Most discussions about early electronic music inevitably turn to Soviet engineer Leon Theremin, the pioneer of electronic musical instruments. This is also the case in the documentary “Elektro Moskva,” a story about Russia’s history from the Soviet Union to the present day told through sound and electronic music.
Theremin, who also developed an array of surveillance equipment for the NKVD and KGB, found that many of his electronic devices were also musical. In 1928, he patented an instrument that could be played without physical contact. The device, known as the theremin, generated a magnetic field whose pitch and amplification is varied and disrupted by the movement of its performer’s hands, producing a unique, high-pitched eerie sound. It provided the soundtracks for science fiction and horror movies, and was also used in psychedelic music. Theremin also invented the Rhythmicon in 1932, the world’s first drum machine.
The shadow of Theremin, whose figure bookends Elektro Moskva with previously unseen footage of his last interview shot in late 1993 before his death in November that year, certainly looms large over the film. But its directors, Austria-based filmmaking duo Yelena Tikhonova and Dominik Spritzendorfer explain that a history of Soviet electronic music is not their aim. Indeed, there is almost no music in the film.
Spritzendorfer says Elektro Moskva took an “essayistic approach to understand how life was like in Soviet times … about subcultures and creativity that was resistant to any totalitarian system,” showing cultural and social changes the country has been through.
As the film took a more personal approach to understanding Russia’s history, the directors, both graduates of Moscow’s Gerasimov Institute of Cinematography, or VGIK, chose music and technology as the thread by which to tell this story, and got Andrei Andrianov to write and narrate the script.
The birth of electronic music was an unlikely outcome of the junk of the Soviet age of electrification. For the communists, science and technical progress were their gods. Vladimir Lenin believed that to achieve the goals of communism, a complete electrification of the country was necessary, and at the 8th All-Russia Congress of Soviets held in 1920, he presented the GOELRO plan, aiming to achieve economic recovery and development through an electrification campaign, thus sparking a period of innovation.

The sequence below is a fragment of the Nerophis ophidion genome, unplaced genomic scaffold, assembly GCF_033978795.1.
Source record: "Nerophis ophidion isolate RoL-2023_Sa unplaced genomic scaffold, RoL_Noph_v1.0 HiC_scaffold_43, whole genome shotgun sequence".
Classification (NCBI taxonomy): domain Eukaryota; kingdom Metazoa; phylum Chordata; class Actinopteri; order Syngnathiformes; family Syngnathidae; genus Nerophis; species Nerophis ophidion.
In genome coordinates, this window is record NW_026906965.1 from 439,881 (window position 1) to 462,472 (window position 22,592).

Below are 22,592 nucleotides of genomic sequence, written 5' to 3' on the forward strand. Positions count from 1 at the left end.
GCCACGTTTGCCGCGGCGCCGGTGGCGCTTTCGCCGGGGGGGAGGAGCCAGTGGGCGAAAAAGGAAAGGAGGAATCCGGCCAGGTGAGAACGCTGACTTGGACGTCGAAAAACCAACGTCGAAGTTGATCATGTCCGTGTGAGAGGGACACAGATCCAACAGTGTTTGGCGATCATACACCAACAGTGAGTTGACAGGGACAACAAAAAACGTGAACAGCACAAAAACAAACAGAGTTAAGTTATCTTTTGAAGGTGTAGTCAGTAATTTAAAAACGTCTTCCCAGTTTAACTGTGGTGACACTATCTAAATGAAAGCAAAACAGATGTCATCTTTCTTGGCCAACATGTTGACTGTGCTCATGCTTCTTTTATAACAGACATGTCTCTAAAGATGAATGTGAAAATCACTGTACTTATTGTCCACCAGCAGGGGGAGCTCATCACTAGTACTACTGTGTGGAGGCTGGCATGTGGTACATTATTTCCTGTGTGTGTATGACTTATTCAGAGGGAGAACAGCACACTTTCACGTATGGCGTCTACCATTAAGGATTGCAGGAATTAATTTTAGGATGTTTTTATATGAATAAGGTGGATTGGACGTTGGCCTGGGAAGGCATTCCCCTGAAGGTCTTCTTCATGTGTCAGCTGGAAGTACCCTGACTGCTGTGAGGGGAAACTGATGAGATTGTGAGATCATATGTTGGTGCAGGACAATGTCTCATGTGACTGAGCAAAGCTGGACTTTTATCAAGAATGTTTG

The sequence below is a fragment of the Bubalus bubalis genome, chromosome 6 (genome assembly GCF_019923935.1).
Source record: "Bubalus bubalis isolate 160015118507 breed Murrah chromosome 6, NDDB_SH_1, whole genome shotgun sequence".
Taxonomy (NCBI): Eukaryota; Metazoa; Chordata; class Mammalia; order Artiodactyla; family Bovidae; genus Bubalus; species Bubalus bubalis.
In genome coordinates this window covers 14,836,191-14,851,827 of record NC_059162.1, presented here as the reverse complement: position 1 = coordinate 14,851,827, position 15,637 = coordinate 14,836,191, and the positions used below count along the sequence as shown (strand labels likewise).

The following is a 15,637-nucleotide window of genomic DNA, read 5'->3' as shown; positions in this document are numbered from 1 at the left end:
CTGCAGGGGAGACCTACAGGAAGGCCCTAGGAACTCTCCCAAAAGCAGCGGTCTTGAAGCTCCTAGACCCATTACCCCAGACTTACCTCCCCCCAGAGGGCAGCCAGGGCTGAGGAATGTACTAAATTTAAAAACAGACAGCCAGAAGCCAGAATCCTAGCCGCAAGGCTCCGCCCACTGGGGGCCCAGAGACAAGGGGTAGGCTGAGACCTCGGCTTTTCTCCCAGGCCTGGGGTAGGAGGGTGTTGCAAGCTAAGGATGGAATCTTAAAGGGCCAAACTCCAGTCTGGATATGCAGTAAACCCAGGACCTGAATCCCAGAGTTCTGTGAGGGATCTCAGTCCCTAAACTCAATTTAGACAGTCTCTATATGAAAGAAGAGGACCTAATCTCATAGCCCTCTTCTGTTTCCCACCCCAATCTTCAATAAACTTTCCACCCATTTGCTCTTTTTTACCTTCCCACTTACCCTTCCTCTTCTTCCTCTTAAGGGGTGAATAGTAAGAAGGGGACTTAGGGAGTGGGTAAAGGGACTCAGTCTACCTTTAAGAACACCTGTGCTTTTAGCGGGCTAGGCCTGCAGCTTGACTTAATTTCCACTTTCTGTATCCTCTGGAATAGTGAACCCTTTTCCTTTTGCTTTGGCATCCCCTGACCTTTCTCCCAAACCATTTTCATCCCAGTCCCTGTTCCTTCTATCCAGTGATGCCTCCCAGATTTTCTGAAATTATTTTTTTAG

The electrification campaign also formed the basis for the Soviet military machine in their conquest of both earth and space. The inventors of the first Soviet analog synthesizers were mostly engineers in the defense industry — the only place where components could be found.
For example, Yevgeny Murzin secretly created the ANS synthesizer, an optical synthesizer based on photo-electronic device — the musical score is drawn directly on film and processed by the machine — between 1937 and 1957, while he was an engineer working at the Scientific Research Institute. The institute had its own production plant that allowed him to industrially manufacture the 2-ton synthesizer.
Western music was popular in Soviet times, but musical instruments were rare and expensive, especially electronic ones, so inventors and musicians used anything they could get their hands on.
This created a thriving underground scene of bedroom enthusiasts, electronic parts traders and musicians, existing in isolation behind the Iron Curtain.
Tikhonova is all too familiar with this situation. A daughter of scientists, she was raised in Obninsk, a formerly closed and secret city 100 kilometers southeast of Moscow, where physicists and engineers worked on the world’s first nuclear power plant.
Old and new electronic parts that are used to make synthesizers and other musical instruments. (Elektro Moskva / Rotor Films)
Made with old fashioned hardware and low quality parts, Soviet synthesizers are all unique and sound different. Indeed, they were unpredictable, as Alexei Borisov, of popular ‘80s St. Petersburg band “Nochnoi Prospekt” laments: “Western instruments have quality. And ours, they vary — some work, some do not. … Most were unsuitable to play music, they just made cosmic sounds.”
Today, trade in Soviet-era synthesizers is lucrative for those with the right connections — collectors have to scour flea markets buying Soviet synths at inflated prices. But the spirit of creativity and innovation carries on, though under different circumstances — capitalism has brought an influx of cheap, Chinese-made toys onto the market. In the film we are introduced to a new generation of circuit benders, like Dima Morozov, who did not even know Soviet times.
As one collector in the film explains the continued fascination with DIY electronic instruments: "[They] are unpredictable. As is life in Moscow, in Russia."
Elektro Moskva (Russian/English, with English subtitles) is currently touring the film festival circuit and is available (only in Russia) on iTunes and Google Play.
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